In 2016 it was 500 years ago that late medieval painter Jheronimus Bosch (1450-1516) passed away. The world-famous artist was commemorated in this year on a grand scale with a large exhibition and many other activities globally. But what does Jheronimus Bosch’s work have to do with Escher? More than you think!
Escher’s work has a stranger in its midst. Escher is always described as a one-man art movement. An artist who doesn’t subscribe to art movements, trods his own path and didn’t copy anyone else’s work whatsoever. But for one artist he made an exception: Jheronimus Bosch.
It is virtually unknown, but in 1935, Escher made a copy of a work by this medieval master from ‘s-Hertogenbosch: a lithograph of a part of Hell, the right-hand panel of the Tuin der Lusten (The Garden of Earthly Delights) triptych.
This triptych by Jheronimus Bosch is one of the most discussed works of art produced by late medieval Dutch masters. It’s on show in the Museo del Prado in Madrid and has a status comparable to De Nachtwacht (The Night Watch). Only the privileged view it alone. The rest must make do with a glimpse here or there in the company of many other museum visitors. Hungry art lovers are kept back by a chord and watched eagerly by a guard at all times.
And that’s not surprising, you won’t tire of The Garden of Earthly Delights quickly. You’ll want to take it all in, understand it, appropriate it, drink it as if it were the last bit of water in a desert. You don’t understand it, but you know and you feel that it’s unique. You want to look, look and look again. Because what was the artist’s actual aim with this work? And what do all symbols mean? A consensus is yet to be reached.
What do all experts agree on? On the fundamentals: The Garden of Earthly Delights is a triptych where the three individual panels tell a successive story. The left-hand panel depicts an imaginary scene of paradise. On the middle panel, Bosch painted a garden in which 120 naked figures give in to their passions. But there’s a price to pay for all this frivolity, as can be seen in the right-hand panel; it leads to Hell.
On this panel, people are being tortured in an unlikely creative manner. The most striking, however, is a remarkable being in the middle of the panel. This figure is often described as the ‘tree man’ due to his two legs, formed by tree stumps. These ‘tree legs’ balance in two wobbly boats. The creature’s body is made of a broken shell. The head resembles a human head, regarded by some as a portrait of the painter himself. On his head, he has a disc on which figures walk around an enormous set of bagpipes, symbolising lust. The tree man looks over his shoulder, his eyes focused on his own behind. In the fragmented shell of his behind, a tavern scene is playing out, and naked sinners are going outside for a drink. In the bottom left, a kind of bride and groom are at the point of entering the shell via a ladder. A lot of speculation also surrounds the meaning of the tree man. Some people regard him as an evil counterpart of the tree of life in the left-hand panel, as a tree of death and evil in the middle of hell.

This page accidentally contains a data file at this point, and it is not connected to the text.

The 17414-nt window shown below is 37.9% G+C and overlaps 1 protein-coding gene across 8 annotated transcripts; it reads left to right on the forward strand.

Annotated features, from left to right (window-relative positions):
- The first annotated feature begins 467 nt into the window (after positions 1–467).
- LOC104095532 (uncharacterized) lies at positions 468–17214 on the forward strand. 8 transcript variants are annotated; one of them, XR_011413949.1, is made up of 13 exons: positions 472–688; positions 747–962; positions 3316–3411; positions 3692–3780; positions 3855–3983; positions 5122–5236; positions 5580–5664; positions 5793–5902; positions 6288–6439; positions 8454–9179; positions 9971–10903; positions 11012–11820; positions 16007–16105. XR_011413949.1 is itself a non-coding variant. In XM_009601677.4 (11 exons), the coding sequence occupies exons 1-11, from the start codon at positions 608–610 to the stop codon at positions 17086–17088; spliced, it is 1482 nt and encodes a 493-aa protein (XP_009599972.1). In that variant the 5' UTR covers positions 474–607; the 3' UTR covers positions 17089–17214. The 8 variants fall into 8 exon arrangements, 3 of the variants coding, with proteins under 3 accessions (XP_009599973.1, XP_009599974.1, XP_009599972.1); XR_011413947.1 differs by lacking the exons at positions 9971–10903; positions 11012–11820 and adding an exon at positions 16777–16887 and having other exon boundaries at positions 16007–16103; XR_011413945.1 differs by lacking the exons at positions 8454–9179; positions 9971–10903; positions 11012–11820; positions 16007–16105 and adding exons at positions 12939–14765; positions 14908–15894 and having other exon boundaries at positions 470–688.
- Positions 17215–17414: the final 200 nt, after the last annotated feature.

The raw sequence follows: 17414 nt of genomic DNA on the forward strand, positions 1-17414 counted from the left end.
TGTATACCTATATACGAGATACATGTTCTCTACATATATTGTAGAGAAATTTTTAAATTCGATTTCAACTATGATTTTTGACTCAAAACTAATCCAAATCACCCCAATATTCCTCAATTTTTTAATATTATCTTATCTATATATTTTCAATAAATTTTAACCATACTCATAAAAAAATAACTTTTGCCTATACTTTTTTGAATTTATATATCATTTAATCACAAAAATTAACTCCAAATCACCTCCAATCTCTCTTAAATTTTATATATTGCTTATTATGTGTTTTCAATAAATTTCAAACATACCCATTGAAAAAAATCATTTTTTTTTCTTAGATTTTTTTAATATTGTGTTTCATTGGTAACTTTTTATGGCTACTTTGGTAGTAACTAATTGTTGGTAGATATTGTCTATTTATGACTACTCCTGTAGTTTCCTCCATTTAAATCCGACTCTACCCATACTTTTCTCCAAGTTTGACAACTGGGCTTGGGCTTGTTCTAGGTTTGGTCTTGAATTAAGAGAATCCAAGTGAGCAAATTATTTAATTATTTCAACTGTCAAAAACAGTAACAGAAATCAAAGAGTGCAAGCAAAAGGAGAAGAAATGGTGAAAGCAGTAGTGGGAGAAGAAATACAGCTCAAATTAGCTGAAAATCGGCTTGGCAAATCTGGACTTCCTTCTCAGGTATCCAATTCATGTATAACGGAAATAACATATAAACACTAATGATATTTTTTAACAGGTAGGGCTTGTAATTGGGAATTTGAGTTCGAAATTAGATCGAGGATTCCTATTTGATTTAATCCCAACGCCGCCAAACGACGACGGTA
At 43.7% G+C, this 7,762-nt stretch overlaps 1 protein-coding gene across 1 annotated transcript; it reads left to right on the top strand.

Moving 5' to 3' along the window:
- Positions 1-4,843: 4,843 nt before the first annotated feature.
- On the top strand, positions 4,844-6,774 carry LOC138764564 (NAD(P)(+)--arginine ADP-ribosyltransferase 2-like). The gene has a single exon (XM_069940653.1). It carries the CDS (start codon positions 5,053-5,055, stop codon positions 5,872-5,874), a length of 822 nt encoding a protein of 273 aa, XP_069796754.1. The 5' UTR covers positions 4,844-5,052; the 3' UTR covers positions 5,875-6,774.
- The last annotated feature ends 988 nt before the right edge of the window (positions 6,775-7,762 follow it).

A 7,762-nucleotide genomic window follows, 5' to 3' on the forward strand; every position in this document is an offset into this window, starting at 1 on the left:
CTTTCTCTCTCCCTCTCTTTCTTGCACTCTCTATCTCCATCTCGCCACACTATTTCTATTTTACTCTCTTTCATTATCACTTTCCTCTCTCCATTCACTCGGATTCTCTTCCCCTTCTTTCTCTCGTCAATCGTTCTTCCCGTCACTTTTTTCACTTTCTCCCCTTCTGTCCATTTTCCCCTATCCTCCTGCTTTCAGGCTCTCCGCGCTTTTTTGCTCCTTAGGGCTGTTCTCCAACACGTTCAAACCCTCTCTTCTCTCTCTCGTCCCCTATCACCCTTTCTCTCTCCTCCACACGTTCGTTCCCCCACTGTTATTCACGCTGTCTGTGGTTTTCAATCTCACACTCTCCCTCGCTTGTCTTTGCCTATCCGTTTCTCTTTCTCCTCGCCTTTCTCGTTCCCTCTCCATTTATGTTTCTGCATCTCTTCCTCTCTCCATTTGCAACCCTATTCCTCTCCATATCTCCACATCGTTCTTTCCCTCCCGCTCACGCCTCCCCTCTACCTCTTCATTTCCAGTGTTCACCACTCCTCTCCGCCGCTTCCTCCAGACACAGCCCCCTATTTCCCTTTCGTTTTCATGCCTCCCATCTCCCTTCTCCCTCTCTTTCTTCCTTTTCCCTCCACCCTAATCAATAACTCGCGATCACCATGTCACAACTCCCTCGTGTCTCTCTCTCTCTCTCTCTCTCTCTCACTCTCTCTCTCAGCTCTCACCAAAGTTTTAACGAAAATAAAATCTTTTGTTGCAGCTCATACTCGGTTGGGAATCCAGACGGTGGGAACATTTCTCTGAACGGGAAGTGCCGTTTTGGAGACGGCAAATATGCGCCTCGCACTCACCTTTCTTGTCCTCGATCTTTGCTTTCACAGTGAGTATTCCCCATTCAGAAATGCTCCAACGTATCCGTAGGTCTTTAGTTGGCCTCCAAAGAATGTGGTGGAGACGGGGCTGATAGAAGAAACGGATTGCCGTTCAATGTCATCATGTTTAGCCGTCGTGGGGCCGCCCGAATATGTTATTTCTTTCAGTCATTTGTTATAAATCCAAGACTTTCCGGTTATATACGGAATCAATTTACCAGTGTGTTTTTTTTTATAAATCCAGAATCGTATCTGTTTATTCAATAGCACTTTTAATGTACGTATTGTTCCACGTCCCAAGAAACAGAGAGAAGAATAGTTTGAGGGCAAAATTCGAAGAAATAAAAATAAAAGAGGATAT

Gruesome white snowy misery
It is precisely this scene from Bosch’s work that is the only work of another artist that Escher ever reproduced. In 1922, he saw The Garden of Earthly Delights in person during a visit to the Museo del Prado, but it wasn’t until 13 years later that he made a copy of part of Hell.
Why did he wait until then? This had everything to do with where he was at the time.
“During the winter of 1935-36, we were in the Swiss mountains, in that gruesome white snowy misery (I hate that white shroud that covers the earth) between high mountains, which I also hate,”
writes Escher about the period in which he created this lithograph in 1940. He couldn’t even appreciate his own beautiful lithograph Snow, which he made in this period. Escher’s family was relocated in 1935 from sunny Rome to Switzerland. And whilst the children enjoyed playing in the snow, their parents were wasting away. Escher hated it there and his wife became depressed. At precisely that time, he made his only ever reproduction of the work of another artist: Hell. As if he were only able to express his own misfortune through someone else’s work.
23 years later
Elements from Hell reappear later in Escher’s masterpiece Belvedere. The noble woman in the bottom right-hand corner in particular, as well as the man at her side and the stairs a floor above seem to have been inspired by Hell. Even 23 years after reproducing Bosch’s work, the influence can still be seen in Escher’s work.
It appears that even a one-man art movement never stands alone.